Why You Succumb To Instant Gratification – And The Easiest Way To Make Life Optimizing Choices

The number one reason people fail in an endeavor is that they give in to immediate temptations rather than staying focused on their longer-term goals.

There is an ongoing battle in our minds between the present and the future, a conflict between what we know is good for us in the long term versus what we want to do right now. For the highest achievers, the future always wins. For others, who succumb to gratifying their immediate needs, the present comes out victorious.

We have engaged in this battle a million times. For example, you may want a promotion at work or achieve a milestone in your sport, or maybe you wish to complete an Ironman triathlon, write a book, or save to build a specific net worth. Each of these is a goal that requires significant effort and sacrifice.

Fighting these commitments is the immediate desire that prevents you from attaining what you know is good for you. For example, you get caught up in thoughts like “It’s raining, and I feel like sleeping in today instead of training,” or “I want to go out for dinner with my friends today instead of working.”

As illogical as it sounds, even though we know what is good for us, we consciously select an alternative that is worse for us, and we do it because it is hard to always think about a distant future. We succumb to satisfying our immediate desires because they are more tangible, pleasurable, and instantly gratifying.

Instant Gratification is an Innate Trait:

The desire for instant gratification is innate to humans and is rooted in our survival. The fundamental things that humans need to survive are designed to provide pleasure, like food, drink, sex, sleep, and social interaction. Not coincidentally, these are the acts we indulge in when we seek instant gratification. Instant gratification is simply seeking pleasure over pain, which Freud calls the pleasure principle. So, when you give in to instant gratification, you are merely doing what you are pre-programmed to do.

However, in our modern society, we live for a long time, and what may give us a quick fix of pleasure may also result in longer-term pain. We no longer need instant gratification for survival. Unlike our ancestors who ate when they saw food because they may not have known where their next meal would come from, we don’t need to indulge whenever we see food. Today the tendency for instant gratification is linked to lower achievement, higher debt, obesity, risky sexual behavior, and substance abuse.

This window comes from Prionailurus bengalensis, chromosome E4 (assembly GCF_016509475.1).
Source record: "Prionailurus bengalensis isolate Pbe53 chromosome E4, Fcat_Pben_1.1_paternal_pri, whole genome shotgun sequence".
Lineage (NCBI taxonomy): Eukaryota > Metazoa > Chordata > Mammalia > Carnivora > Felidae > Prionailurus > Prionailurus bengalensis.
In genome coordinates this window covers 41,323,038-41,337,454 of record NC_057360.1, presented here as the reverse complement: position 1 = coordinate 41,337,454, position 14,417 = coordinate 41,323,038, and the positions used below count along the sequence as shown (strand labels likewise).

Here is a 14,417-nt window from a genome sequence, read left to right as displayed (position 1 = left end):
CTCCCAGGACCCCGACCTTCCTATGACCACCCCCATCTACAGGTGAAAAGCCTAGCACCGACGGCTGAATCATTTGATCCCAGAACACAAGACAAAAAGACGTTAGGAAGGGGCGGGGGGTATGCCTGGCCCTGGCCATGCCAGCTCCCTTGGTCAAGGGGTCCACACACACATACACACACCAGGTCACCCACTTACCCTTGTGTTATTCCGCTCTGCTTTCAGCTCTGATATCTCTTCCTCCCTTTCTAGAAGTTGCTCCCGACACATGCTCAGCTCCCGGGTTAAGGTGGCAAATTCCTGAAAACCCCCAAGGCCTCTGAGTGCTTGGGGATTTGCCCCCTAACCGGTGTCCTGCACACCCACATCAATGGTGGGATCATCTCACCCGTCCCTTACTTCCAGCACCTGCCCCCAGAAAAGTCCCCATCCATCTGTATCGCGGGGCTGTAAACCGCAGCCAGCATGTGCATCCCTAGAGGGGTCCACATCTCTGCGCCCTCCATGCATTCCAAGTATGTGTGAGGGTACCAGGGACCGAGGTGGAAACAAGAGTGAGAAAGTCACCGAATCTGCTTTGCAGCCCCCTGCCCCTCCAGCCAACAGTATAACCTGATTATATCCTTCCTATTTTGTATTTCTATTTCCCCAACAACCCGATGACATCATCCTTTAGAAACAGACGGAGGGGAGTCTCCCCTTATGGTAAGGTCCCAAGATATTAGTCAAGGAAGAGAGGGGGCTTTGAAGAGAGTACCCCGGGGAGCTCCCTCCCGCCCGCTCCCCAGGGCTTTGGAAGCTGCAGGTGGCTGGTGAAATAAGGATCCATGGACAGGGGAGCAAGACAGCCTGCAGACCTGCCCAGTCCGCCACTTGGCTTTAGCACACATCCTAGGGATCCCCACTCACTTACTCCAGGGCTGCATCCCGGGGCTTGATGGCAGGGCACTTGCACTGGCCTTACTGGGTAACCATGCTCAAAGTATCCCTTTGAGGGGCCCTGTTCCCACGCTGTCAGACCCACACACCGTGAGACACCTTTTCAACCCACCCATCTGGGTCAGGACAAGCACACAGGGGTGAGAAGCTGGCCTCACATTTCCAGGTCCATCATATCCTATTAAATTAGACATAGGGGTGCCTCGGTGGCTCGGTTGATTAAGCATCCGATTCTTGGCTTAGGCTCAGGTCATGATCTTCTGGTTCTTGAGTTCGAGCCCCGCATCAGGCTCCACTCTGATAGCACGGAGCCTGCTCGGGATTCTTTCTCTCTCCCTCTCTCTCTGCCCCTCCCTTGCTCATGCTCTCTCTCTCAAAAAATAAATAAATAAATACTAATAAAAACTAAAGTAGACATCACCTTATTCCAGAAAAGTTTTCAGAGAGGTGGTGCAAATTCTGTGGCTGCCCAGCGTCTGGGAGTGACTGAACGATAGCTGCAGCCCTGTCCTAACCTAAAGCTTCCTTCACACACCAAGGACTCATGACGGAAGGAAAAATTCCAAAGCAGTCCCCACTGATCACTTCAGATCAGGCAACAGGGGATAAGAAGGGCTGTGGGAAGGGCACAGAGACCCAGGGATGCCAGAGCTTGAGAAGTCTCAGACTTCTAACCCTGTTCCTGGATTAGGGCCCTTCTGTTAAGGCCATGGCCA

Unlike instant gratification, which is instinctual, delaying gratification is a skill we learn and acquire. Delayed gratification involves selecting pain over pleasure but results in greater rewards because it fulfills our higher-order and longer-term needs, such as comfort, power, achievement, and self-worth.

The highest achievers in the world are the ones who have best learned how to delay gratification and focus on longer-term achievement. You, too, can train your mind to learn how to delay gratification and to wait for the more significant rewards that far outweigh the quick fix you get through any instantly gratifying alternative.

The Most Effective Method to Delay Gratification:

If you have trouble prioritizing long-term gain over short-term desires, I recommend using a simple but highly effective tool to help you not give in to your immediate urges. This tool, known as a commitment device, removes temptation and prompts you to do what you should to achieve your long-term goals. It does so by making it harder to give in to instant gratification or punishing you for choosing an instantly gratifying option.

There are countless commitment devices that you can establish for yourself or those around you. For example, cutting up your credit card is an effective commitment device that helps prevent you from spending money needlessly. Or perhaps you decide that you will donate money to a charity or household fund if you don’t practice your activity for two hours a day. A common and valuable commitment device is practicing or working with a partner or a coach. You can’t take the day off if you know someone else is waiting for you.

Commitment devices have been responsible for some of the greatest works in history. Acclaimed author Victor Hugo loved attending parties with his friends, preventing him from writing. He decided to lock up his formal clothes so he would have nothing to wear at evening soirees and consequently unable to attend All he kept was a gray shawl that he wore every day until he completed his masterpiece, The Hunchback of Notre Dame. Locking away his evening clothes was the commitment device that helped him create the masterpiece.

I use commitment devices when I need to focus on my work. I often put away my phone in a different room so that I am not tempted to reach for it and scroll mindlessly. This commitment device has forced me to stay focused and has helped me publish two books.

If you want to achieve significant milestones and have trouble staying committed, find the commitment device that works best for you. It is one of the most effective tools you can use.

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